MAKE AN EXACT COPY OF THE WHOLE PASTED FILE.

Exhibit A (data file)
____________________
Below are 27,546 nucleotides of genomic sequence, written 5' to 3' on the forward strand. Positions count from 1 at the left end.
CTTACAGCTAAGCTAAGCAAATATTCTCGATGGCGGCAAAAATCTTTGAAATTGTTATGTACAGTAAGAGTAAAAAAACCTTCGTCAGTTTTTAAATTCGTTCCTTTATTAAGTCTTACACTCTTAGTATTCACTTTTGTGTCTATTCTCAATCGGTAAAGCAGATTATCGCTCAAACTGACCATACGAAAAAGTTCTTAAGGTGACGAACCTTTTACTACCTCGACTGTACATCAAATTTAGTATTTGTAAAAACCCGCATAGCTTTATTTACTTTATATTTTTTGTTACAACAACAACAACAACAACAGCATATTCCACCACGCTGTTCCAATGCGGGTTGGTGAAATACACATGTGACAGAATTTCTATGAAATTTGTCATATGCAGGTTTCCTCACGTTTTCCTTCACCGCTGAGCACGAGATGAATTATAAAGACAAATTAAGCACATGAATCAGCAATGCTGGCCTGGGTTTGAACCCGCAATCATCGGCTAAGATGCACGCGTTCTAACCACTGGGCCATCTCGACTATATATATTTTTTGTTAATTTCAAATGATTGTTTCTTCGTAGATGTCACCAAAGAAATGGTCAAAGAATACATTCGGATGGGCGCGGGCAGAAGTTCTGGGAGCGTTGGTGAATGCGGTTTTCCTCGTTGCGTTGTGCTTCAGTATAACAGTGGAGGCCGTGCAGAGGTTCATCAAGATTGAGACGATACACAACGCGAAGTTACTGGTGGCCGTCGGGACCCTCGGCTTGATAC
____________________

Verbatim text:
Below are 27,546 nucleotides of genomic sequence, written 5' to 3' on the forward strand. Positions count from 1 at the left end.
CTTACAGCTAAGCTAAGCAAATATTCTCGATGGCGGCAAAAATCTTTGAAATTGTTATGTACAGTAAGAGTAAAAAAACCTTCGTCAGTTTTTAAATTCGTTCCTTTATTAAGTCTTACACTCTTAGTATTCACTTTTGTGTCTATTCTCAATCGGTAAAGCAGATTATCGCTCAAACTGACCATACGAAAAAGTTCTTAAGGTGACGAACCTTTTACTACCTCGACTGTACATCAAATTTAGTATTTGTAAAAACCCGCATAGCTTTATTTACTTTATATTTTTTGTTACAACAACAACAACAACAACAGCATATTCCACCACGCTGTTCCAATGCGGGTTGGTGAAATACACATGTGACAGAATTTCTATGAAATTTGTCATATGCAGGTTTCCTCACGTTTTCCTTCACCGCTGAGCACGAGATGAATTATAAAGACAAATTAAGCACATGAATCAGCAATGCTGGCCTGGGTTTGAACCCGCAATCATCGGCTAAGATGCACGCGTTCTAACCACTGGGCCATCTCGACTATATATATTTTTTGTTAATTTCAAATGATTGTTTCTTCGTAGATGTCACCAAAGAAATGGTCAAAGAATACATTCGGATGGGCGCGGGCAGAAGTTCTGGGAGCGTTGGTGAATGCGGTTTTCCTCGTTGCGTTGTGCTTCAGTATAACAGTGGAGGCCGTGCAGAGGTTCATCAAGATTGAGACGATACACAACGCGAAGTTACTGGTGGCCGTCGGGACCCTCGGCTTGATAC